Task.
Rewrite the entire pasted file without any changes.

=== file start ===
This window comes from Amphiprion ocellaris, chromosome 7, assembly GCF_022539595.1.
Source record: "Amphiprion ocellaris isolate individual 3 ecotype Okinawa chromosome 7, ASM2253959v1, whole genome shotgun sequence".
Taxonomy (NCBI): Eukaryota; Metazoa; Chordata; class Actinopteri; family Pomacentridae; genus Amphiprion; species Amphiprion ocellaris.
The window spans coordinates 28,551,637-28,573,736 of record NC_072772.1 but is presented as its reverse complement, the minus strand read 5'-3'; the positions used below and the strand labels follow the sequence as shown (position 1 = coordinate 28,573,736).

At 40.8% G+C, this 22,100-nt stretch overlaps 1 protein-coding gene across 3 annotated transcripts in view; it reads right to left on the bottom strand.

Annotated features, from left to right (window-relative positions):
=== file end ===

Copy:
This window comes from Amphiprion ocellaris, chromosome 7, assembly GCF_022539595.1.
Source record: "Amphiprion ocellaris isolate individual 3 ecotype Okinawa chromosome 7, ASM2253959v1, whole genome shotgun sequence".
Taxonomy (NCBI): Eukaryota; Metazoa; Chordata; class Actinopteri; family Pomacentridae; genus Amphiprion; species Amphiprion ocellaris.
The window spans coordinates 28,551,637-28,573,736 of record NC_072772.1 but is presented as its reverse complement, the minus strand read 5'-3'; the positions used below and the strand labels follow the sequence as shown (position 1 = coordinate 28,573,736).

At 40.8% G+C, this 22,100-nt stretch overlaps 1 protein-coding gene across 3 annotated transcripts in view; it reads right to left on the bottom strand.

Annotated features, from left to right (window-relative positions):